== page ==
Saturday, December 12, 2009

If possible, I love Rescue Me even more now

I've always been a bit vague on the details of my financial life, which means long-time readers have been a little confused as to whether I live in the suburbs or the city.

The answer, of course, is both. We live in the suburbs during the week, but we have a weekend/vacation apartment in the city. It's a wonderful luxury. It makes it possible for us to enjoy city pleasures like fine dining, opera, ballet, the symphony, and drinking cocktails while gazing awestruck at views of Lake Michigan and the city.

It also comes in handy when BlogHer decides to hold its conference in Chicago. As many of my blogging buddies can testify.

So yes, I live in Newtopia, but I also live in Chicago. In a high rise. That just had a fire.


See that black smudge? That's our bedroom window.

Are you feeling me when I say THANK GOD THE APARTMENT WAS EMPTY? Good. Because if your home ever burns, I hope you find out the way I did--by email. Email puts what I consider to be the appropriate amount of distance between you and physical danger.

Now, I don't know whether you've ever thought about it, but a fire in a high-rise is a complicated thing--what pretentious smarty-pants like me call "hydra-headed." Because everyone who lives under the fire has to deal with water damage--the after effects of the hundreds of gallons of water that were used to put out the fire. And because like heat, smoke rises, everyone who lives above the fire has to deal with smoke damage.

Fire at Deluxe Apartment in the Sky

On top of which, even assessing the damage is difficult because getting in and out of the building is extremely complicated. There are 250 units, all with people who need to get in and out, and the elevators create a huge bottleneck. Especially when the freight elevator is flooded and the high rise elevator stops working.

So when we got there, the sidewalk was cordoned off. Fire department, police, insurance and contractors' trucks were parked and double parked around the block. The lobby was filled with dozens of men and women in hard hats. Some were trying to bring rolling carts of specialized cleaning equipment upstairs. Some had pressboard or sheet rock. Insurance adjusters were talking on cell phones. Building management employees were trying to prevent "chasers" from buttonholing unit owners. And unit owners, dressed every which way, were leaving the building with rolling suitcases and bags of clothes.

Fire at the Deluxe Apartment in the Sky

The high-rise elevator wasn't working, so we had to take the low-rise elevator to the 23rd floor, then walk up to our apartment. I was afraid my husband would take off up the stairs and I'd be huffing and puffing all the way up, but we actually had to walk up very slowly because workers were carrying huge sheets of particle board to board up the windows on the 36th floor.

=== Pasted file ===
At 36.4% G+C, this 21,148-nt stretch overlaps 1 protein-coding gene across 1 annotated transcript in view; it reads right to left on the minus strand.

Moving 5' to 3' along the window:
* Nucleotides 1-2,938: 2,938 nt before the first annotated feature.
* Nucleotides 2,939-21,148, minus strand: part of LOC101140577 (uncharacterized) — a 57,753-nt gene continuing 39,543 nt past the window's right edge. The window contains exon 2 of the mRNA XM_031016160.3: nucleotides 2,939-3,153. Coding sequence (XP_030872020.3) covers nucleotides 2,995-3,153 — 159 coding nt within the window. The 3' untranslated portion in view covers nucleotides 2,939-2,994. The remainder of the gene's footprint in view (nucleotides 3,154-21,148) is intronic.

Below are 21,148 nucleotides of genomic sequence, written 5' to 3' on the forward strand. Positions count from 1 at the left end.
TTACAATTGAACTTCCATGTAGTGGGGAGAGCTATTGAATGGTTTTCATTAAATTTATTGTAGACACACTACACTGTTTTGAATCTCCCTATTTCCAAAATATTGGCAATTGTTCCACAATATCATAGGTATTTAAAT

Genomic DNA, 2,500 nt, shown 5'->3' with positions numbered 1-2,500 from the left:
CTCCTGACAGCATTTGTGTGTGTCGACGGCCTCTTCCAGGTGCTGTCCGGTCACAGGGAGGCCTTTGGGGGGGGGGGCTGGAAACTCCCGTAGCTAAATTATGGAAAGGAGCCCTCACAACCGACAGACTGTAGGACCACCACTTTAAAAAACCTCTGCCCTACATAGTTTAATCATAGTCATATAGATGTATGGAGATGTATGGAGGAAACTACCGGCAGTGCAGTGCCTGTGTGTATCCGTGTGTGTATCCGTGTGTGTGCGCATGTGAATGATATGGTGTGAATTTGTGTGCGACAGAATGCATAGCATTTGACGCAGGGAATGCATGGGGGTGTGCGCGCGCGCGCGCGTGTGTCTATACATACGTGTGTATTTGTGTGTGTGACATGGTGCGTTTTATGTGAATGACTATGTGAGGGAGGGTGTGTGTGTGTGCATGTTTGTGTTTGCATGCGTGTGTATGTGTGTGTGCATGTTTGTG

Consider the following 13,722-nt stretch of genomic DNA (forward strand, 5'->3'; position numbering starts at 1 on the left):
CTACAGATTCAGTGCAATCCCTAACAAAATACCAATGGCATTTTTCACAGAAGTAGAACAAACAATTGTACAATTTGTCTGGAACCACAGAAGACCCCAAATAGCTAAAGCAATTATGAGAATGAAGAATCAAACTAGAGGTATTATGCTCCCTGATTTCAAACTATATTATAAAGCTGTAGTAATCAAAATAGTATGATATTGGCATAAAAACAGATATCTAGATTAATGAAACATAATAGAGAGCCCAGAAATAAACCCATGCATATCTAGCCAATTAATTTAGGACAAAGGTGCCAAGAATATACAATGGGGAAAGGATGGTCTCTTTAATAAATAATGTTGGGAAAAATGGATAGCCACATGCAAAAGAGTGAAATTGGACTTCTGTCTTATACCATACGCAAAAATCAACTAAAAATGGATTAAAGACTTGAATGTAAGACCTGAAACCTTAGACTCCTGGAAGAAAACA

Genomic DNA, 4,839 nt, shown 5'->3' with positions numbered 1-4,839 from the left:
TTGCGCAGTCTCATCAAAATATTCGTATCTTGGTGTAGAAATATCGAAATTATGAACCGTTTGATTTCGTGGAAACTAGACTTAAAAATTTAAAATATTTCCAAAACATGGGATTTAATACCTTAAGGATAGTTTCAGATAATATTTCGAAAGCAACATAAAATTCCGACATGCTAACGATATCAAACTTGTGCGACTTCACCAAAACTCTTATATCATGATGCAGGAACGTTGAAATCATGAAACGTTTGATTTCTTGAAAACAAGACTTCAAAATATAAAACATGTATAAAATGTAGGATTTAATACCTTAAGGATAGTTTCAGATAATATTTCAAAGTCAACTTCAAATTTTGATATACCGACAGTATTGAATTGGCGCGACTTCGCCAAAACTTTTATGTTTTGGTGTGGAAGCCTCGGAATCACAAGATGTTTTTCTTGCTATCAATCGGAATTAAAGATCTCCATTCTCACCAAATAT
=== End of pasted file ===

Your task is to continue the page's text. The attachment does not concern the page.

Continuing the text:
Around the 36 floor, we passed this

Fire at the Deluxe Apartment in the Sky

It's a rescue plan written on the wall by the firefighters.

Our hallway didn't look that bad, but our front door was broken in. All the front doors were broken in, actually, because the firefighters had to check every single unit in the building to make sure they had accounted for everyone in the building.

The first bedroom we saw was my son's. Here's the floor going into his room

Fire at the Deluxe Apartment in the Sky

Somewhere under that mess is his blue striped wall to wall carpet.

Here's the vent above his door.

Fire at the Deluxe Apartment in the Sky

To give an idea of the mess, I picked up this little robot guy

Fire at the Deluxe Apartment in the Sky

and moved him.

Fire at the Deluxe Apartment in the Sky

Then there is the matter of his walls

Fire at the Deluxe Apartment in the Sky

and ceiling.

Fire at the Deluxe Apartment in the Sky

My daughter's room was showered in ash, but her walls and windows are intact

Fire at the Deluxe Apartment in the Sky

Here's her ancient rummage sale Babar lamp with the scotch-taped shade which is supposed to be white, but is now covered so in soot that its shade looks like it was made of tweed.

Fire at the Deluxe Apartment in the Sky

Last but not least, our bedroom. The door was closed, probably because the windows were broken

Fire at the Deluxe Apartment in the Sky

This will give you an idea of the soot.

Fire at the Deluxe Apartment in the Sky

The whole thing was complicated by the fact that it was zero degrees outside.

Fire at the Deluxe Apartment in the Sky

See the water coming out of the bathroom faucet?

Fire at the Deluxe Apartment in the Sky

That's actually ice.

Our "white" ceiling

Fire at the Deluxe Apartment in the Sky

Apparently the fire snaked out of the apartment where it started, crawled up the outside of the building, and tried to get back in through my bedroom window.

Fire at Deluxe Apartment in the Sky

Amazingly enough, the only evidence of this is the shades, which were pulled down from the windows. You can't really tell from the picture, but they're charred, and in some places, they melted.

Fire at the Deluxe Apartment in the Sky

We stayed in the condo for about five hours until we'd had the chance to go through everything with the insurance adjuster and the contractors who'll be doing the restoration. And then, finally, they told us we could go.

On the way out, I snapped this picture of the hallway below mine.